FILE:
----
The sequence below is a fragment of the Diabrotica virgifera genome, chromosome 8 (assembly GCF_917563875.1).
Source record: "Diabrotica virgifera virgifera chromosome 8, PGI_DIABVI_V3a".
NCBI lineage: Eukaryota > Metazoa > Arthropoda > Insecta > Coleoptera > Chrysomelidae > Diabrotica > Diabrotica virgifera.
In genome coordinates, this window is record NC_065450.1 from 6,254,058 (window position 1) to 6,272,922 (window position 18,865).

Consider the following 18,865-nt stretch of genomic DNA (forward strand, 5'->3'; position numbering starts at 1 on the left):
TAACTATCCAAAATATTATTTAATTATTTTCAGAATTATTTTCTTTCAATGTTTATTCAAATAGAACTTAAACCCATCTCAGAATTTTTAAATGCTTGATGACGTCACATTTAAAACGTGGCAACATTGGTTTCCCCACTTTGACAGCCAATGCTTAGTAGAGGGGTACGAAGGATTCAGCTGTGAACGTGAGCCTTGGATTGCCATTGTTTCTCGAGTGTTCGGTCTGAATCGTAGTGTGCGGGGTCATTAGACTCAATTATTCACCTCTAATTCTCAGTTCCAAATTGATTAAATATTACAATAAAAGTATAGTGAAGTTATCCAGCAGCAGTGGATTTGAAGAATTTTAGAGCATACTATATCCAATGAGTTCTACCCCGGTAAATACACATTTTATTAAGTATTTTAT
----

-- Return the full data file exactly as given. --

The sequence below is a fragment of the Diabrotica virgifera genome, chromosome 8 (assembly GCF_917563875.1).
Source record: "Diabrotica virgifera virgifera chromosome 8, PGI_DIABVI_V3a".
NCBI lineage: Eukaryota > Metazoa > Arthropoda > Insecta > Coleoptera > Chrysomelidae > Diabrotica > Diabrotica virgifera.
In genome coordinates, this window is record NC_065450.1 from 6,254,058 (window position 1) to 6,272,922 (window position 18,865).

Consider the following 18,865-nt stretch of genomic DNA (forward strand, 5'->3'; position numbering starts at 1 on the left):
TAACTATCCAAAATATTATTTAATTATTTTCAGAATTATTTTCTTTCAATGTTTATTCAAATAGAACTTAAACCCATCTCAGAATTTTTAAATGCTTGATGACGTCACATTTAAAACGTGGCAACATTGGTTTCCCCACTTTGACAGCCAATGCTTAGTAGAGGGGTACGAAGGATTCAGCTGTGAACGTGAGCCTTGGATTGCCATTGTTTCTCGAGTGTTCGGTCTGAATCGTAGTGTGCGGGGTCATTAGACTCAATTATTCACCTCTAATTCTCAGTTCCAAATTGATTAAATATTACAATAAAAGTATAGTGAAGTTATCCAGCAGCAGTGGATTTGAAGAATTTTAGAGCATACTATATCCAATGAGTTCTACCCCGGTAAATACACATTTTATTAAGTATTTTAT